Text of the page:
Don’t even bother kicking the tyres, would ya? Why not just buy the car already?
Roberts nodded when asked if he was confident the front office will make the necessary improvements.
“I do. As he put it, “I am. If you look at our team’s past results, I think you’ll agree with me. We have done a fantastic job of shoring up any needs, gaps, flaws, weak points, etc., that have arisen.
Well, there are a lot of cracks to fix.
Take a look at Clayton Kershaw first. His season has been an inspiration; nobody saw him coming as the top player on the team’s oldest lineup. He’ll be 35 in October, and there’s no guarantee that he’ll be healthy enough to channel his historic power then.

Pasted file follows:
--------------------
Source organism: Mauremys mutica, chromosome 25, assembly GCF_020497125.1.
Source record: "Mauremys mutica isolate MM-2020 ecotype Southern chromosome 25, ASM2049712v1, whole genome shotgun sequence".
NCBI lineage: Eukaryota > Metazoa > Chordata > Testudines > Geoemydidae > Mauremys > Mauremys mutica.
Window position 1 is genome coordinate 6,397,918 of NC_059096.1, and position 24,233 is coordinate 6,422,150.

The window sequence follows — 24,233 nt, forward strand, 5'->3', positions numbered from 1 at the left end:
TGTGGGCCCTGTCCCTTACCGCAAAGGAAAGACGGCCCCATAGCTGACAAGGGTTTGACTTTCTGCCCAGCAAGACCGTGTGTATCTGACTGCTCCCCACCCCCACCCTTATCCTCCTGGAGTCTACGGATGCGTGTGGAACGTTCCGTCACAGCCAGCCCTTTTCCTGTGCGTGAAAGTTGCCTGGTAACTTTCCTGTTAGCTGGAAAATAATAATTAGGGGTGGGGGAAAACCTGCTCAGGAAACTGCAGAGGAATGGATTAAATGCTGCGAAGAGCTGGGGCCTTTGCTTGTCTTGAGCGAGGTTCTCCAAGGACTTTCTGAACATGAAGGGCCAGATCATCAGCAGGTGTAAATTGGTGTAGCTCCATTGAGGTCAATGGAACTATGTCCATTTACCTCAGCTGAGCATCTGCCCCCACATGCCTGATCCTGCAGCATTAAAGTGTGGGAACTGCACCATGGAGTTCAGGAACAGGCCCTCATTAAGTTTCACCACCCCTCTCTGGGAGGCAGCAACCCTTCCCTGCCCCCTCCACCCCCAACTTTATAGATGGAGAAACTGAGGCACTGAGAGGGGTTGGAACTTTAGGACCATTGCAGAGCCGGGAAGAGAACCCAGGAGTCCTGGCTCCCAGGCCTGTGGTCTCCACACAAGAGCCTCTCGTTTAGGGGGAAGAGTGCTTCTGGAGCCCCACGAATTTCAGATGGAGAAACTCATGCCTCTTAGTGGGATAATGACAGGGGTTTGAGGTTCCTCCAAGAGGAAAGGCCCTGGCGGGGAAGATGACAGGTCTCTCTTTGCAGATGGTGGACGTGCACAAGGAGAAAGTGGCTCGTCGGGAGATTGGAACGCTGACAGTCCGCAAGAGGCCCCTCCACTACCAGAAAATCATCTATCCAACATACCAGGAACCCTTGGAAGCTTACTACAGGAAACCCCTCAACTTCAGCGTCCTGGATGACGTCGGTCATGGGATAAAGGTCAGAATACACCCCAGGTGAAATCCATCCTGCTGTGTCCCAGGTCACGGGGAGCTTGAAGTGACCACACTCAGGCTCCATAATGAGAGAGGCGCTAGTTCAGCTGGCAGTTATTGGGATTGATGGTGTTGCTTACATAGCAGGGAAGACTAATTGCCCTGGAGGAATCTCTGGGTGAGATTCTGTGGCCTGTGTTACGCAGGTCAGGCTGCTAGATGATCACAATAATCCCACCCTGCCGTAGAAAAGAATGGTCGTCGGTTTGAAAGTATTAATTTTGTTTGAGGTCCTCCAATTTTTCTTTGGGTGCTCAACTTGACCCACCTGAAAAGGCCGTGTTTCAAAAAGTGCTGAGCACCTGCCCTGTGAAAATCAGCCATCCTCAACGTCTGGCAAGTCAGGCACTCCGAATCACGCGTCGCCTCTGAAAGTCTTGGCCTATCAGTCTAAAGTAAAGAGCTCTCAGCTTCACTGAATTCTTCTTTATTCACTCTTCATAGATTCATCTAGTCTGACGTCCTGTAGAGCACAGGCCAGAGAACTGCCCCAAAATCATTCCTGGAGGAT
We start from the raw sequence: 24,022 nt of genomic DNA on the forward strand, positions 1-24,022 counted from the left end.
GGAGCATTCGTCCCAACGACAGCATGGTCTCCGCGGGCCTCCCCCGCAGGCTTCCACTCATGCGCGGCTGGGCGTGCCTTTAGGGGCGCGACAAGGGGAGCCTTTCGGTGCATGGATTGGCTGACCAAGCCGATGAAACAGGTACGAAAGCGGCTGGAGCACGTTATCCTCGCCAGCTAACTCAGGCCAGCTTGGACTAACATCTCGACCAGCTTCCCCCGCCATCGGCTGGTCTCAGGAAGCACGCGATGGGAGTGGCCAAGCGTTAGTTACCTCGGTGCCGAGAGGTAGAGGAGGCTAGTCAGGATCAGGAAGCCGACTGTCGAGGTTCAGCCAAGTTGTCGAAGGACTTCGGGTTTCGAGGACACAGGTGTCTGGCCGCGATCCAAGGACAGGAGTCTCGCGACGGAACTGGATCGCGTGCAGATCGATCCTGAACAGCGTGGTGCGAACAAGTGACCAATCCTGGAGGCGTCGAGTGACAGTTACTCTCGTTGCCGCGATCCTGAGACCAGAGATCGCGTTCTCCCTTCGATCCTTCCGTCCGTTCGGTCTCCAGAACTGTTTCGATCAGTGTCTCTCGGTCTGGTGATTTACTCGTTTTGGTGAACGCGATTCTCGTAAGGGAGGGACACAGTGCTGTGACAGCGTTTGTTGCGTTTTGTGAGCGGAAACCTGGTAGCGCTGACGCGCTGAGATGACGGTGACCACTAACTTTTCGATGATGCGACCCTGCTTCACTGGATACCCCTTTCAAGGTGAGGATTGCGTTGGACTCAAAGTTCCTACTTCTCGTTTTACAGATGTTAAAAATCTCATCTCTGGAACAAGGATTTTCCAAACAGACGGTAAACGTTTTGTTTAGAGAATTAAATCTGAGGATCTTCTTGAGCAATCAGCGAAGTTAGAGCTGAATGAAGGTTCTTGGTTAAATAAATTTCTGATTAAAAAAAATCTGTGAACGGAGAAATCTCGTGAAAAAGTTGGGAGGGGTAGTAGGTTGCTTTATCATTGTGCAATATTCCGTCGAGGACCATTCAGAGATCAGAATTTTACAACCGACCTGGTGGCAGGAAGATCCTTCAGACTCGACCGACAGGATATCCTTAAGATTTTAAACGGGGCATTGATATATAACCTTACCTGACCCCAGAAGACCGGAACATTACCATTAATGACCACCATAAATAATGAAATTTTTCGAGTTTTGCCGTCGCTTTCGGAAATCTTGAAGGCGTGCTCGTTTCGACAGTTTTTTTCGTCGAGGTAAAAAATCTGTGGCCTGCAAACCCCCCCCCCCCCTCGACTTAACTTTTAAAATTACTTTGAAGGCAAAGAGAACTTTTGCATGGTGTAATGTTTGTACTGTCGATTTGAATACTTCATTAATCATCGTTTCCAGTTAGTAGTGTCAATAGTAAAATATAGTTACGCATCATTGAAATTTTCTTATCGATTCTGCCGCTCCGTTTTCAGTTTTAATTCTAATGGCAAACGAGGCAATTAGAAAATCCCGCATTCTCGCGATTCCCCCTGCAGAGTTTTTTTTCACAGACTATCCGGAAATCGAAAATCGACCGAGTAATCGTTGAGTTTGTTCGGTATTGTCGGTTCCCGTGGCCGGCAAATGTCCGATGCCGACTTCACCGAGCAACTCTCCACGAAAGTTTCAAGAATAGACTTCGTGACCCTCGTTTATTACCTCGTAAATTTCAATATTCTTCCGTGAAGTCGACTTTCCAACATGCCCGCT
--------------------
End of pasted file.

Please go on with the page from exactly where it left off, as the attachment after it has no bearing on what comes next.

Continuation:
Learn More Dodger Stadium’s Spot Shoulder pain has put Clayton Kershaw on the injured list.
Consider Julio Uras. He struggled upon his return from a hamstring injury, and who knows what he’s going through mentally as he approaches freedom and independence in the form of his own business. I’m sure he’s top-notch. Before he leaves town, no one knows if he will ever become an ace, and it’s unlikely that he will.
This is the section in which glowing praise for the third starter would normally appear, but alas, it does not.
Dustin May was the obvious choice. The Dodgers just announced he’s having elbow surgery and is done for the year.
Tony Gonsolin was supposed to be that guy, but he hasn’t been the same since he more than doubled his career work to 130 and a third innings last year.
It could have been Noah Syndergaard, but he’s been terrible and it seems unlikely that even a large number of minors rehab starts can change that.